In a remarkable, somber appearance in the White House briefing room, Mr. Kelly, a retired Marine general whose son was slain in battle, said he had told the president what he was told when he got the news.

    “He was doing exactly what he wanted to do when he was killed,” Mr. Kelly recalled. “He knew what he was getting into by joining that one percent. He knew what the possibilities were, because we were at war.”

    “I was stunned when I came to work yesterday, and brokenhearted, when I saw what a member of Congress was doing,” he said. “What she was saying, what she was doing on TV. The only thing I could do to collect my thoughts was to go walk among the finest men or women on this Earth.”

    https://www.nytimes.com/2017/10/19/us/politics/john-kelly-son-trump.html?_r=0

    Kevin M (752a26)

  189. Come on, Patterico. You know I don’t think well of Trump but even to me this looked like a setup or intentional misrepresentation of what he said. And after Kelly’s statement, it looks to me like the Trump statement is being taken out of context, and indeed might have been Trump repeating what Gen. Kelly told him.

    Trump’s only “skill” is getting people to overreact to him, Patterico. You really are letting him play you.

    SPQR (240837)

  190. The Bixby Letter:

    Executive Mansion,
    Washington, 21st November, 1864.

    Dear Madam,

    I have been shown in the files of the War Department a statement of the Adjutant General of Massachusetts that you are the mother of five sons who have died gloriously on the field of battle.
    I feel how weak and fruitless must be any word of mine which should attempt to beguile you from the grief of a loss so overwhelming. But I cannot refrain from tendering to you the consolation that may be found in the thanks of the Republic they died to save.

    I pray that our Heavenly Father may assuage the anguish of your bereavement, and leave you only the cherished memory of the loved and lost, and the solemn pride that must be yours to have laid so costly a sacrifice upon the altar of Freedom.

    Yours, very sincerely and respectfully,

    A. Lincoln.

    Mrs. Bixby.

    The Bixby Letter was almost certainly written for Lincoln’s signature by his then presidential secretary, later Teddy Roosevelt’s Secretary of State, the amazing John Hay. But one reason Hay was so beloved of Lincoln was that he came to hear “the Boss’ voice” in his head and then to write in that exact manner for Lincoln’s review and signature; the Bixby Letter became Lincoln’s prose by adoption, and while it’s interesting to note that it was actually written by Hay, that makes it no less a profound example of Lincoln’s thinking, writing, and speaking as a great American president.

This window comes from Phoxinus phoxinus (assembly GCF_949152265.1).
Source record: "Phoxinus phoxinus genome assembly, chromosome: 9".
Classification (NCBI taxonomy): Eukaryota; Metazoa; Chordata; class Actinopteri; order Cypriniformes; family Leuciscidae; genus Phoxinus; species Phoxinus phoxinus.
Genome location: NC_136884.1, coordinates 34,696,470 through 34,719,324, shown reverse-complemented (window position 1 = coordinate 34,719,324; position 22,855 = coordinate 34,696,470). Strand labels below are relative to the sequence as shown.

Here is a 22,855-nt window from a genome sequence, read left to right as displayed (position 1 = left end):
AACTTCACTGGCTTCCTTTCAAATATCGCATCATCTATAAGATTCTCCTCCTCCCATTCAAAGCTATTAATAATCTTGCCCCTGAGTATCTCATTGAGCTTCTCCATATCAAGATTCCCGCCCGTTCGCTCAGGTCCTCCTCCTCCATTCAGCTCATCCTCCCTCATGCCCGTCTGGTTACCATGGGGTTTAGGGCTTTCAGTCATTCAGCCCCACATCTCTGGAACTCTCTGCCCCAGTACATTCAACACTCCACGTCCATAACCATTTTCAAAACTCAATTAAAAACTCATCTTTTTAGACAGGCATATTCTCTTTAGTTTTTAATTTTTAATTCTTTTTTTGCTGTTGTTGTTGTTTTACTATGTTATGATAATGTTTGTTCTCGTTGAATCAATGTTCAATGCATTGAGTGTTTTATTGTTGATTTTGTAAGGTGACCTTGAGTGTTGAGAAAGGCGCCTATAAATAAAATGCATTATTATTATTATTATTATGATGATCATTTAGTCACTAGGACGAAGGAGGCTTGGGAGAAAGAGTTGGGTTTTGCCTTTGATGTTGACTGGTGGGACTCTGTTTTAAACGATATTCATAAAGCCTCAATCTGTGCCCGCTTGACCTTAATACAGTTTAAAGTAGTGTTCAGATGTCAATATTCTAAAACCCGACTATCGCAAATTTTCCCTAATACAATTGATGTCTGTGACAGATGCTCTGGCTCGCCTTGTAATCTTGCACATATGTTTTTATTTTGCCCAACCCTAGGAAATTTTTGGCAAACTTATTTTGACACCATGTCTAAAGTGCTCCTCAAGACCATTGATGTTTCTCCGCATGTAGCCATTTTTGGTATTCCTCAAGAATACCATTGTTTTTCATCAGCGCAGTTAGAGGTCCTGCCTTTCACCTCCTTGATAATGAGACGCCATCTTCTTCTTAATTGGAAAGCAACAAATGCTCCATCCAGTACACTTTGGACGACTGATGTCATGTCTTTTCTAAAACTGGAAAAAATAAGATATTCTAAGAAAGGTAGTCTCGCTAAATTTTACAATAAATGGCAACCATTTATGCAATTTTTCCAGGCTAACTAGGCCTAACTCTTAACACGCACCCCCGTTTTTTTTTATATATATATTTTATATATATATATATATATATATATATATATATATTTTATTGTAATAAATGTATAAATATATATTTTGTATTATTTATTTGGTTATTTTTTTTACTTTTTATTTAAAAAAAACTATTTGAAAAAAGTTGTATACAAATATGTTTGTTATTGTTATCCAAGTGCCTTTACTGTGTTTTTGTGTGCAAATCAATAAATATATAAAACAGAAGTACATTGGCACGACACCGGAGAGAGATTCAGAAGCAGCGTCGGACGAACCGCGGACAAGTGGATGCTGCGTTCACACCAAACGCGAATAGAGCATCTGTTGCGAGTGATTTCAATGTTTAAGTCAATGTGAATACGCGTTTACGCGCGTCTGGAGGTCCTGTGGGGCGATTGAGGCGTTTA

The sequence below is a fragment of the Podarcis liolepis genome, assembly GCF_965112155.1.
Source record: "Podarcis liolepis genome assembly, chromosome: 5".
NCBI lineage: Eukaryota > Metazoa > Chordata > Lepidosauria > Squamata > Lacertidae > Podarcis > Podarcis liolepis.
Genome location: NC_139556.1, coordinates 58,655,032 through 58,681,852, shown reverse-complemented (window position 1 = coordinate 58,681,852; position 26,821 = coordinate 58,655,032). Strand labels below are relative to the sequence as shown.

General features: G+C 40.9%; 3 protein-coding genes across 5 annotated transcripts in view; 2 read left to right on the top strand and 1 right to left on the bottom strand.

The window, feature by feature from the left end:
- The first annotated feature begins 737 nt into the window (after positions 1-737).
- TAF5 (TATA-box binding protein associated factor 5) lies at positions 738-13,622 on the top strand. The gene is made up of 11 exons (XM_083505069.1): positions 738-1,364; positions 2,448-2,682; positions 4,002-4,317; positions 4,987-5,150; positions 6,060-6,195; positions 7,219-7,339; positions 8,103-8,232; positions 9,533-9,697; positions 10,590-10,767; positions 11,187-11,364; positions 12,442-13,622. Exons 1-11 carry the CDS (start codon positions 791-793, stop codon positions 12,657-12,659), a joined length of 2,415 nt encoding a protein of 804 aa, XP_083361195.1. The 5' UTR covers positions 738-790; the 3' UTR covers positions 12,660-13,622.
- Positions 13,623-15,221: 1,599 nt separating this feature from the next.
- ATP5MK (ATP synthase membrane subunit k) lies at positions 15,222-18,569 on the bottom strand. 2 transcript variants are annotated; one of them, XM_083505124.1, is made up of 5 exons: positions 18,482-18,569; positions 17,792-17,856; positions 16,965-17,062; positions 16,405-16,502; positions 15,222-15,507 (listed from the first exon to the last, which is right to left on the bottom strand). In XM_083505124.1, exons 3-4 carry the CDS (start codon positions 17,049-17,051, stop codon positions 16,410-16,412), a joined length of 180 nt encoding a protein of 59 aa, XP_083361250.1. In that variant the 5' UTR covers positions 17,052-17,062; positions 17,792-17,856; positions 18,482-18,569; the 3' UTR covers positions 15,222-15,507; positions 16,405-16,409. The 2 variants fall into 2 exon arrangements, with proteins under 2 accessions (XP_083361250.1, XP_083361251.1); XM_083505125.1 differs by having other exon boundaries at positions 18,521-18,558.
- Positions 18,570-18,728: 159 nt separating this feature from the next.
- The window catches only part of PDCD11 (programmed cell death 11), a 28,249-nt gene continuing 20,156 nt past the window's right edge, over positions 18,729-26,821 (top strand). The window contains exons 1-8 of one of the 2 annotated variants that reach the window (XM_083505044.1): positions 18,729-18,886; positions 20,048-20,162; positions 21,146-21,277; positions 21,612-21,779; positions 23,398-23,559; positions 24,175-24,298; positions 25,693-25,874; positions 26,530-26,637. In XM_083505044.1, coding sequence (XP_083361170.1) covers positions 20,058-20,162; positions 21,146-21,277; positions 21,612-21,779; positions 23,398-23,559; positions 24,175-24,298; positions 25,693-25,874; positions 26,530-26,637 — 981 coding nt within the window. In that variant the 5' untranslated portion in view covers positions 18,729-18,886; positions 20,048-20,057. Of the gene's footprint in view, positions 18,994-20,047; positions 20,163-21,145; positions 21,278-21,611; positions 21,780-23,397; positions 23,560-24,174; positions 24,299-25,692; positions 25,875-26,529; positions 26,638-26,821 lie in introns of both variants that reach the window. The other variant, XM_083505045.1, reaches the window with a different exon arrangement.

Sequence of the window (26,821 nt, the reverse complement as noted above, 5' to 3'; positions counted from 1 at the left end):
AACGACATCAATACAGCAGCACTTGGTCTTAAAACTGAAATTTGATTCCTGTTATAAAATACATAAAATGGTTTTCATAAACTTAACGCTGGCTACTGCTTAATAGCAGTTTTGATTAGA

Even Donald J. Trump admits that Lincoln was “more presidential” than he is. Lincoln was also someone whom a large portion of the country despised from before and after his election, so much so that that election triggered the secession of the Confederate states. So Lincoln’s opponents, even more than Trump’s, had every incentive to take anything Lincoln said and try to twist it into something much more radical or synyster. But Lincoln also believe it is better to keep one’s mouth closed sometimes and be thought a fool than to open it and remove all doubt. More practically, in terms of politics, Lincoln was careful about what he wrote and said, and to whom, and when, in no small part to deny his opponents easy opportunities.

    I don’t think Lincoln talked about grabbing women by the p*ssy even to the fellows he’s just out-wrastled or beaten in a rail-splitting contest, for instance.

    Remember when, during the campaign, Trump was asked about his views on abortion in a news interview, and pronounced that women who get abortions should be guilty of a criminal offense? He said it because it was the thing he thought he was supposed to say for that audience. He isn’t a social conservative or a conservative or a thoughtful person, so this subject had never occurred to him, and since he doesn’t understand the people who do fit those descriptions, he guessed what he thought they most likely would want him to say.

    He only cares about the reaction, not the substance of anything he said, because the reaction is all about him, and that’s all he cares about.

    I doubt Trump was any more offensive or insensitive in this phone call with the war widow than he usually is. He was blurting out fragments of things he’s heard genuinely empathetic and feeling people say in similar circumstances — comments indistinguishable on their face, or as read in transcription — from those made by prior presidents going back to George Washington.

    Is the Left’s faux outrage entirely manufactured? Yes! Absolutely.

    Should Trump be more careful and more articulate? Duh. Frogs should also have wings so they can fly instead of bumping their butts on the ground when they jump, but let’s not any of us hold our breath waiting for the wings to grow on frogs or for Trump, when not reading from the ‘prompter, to become anything remotely resembling articulate, or, failing that, even careful in his speech.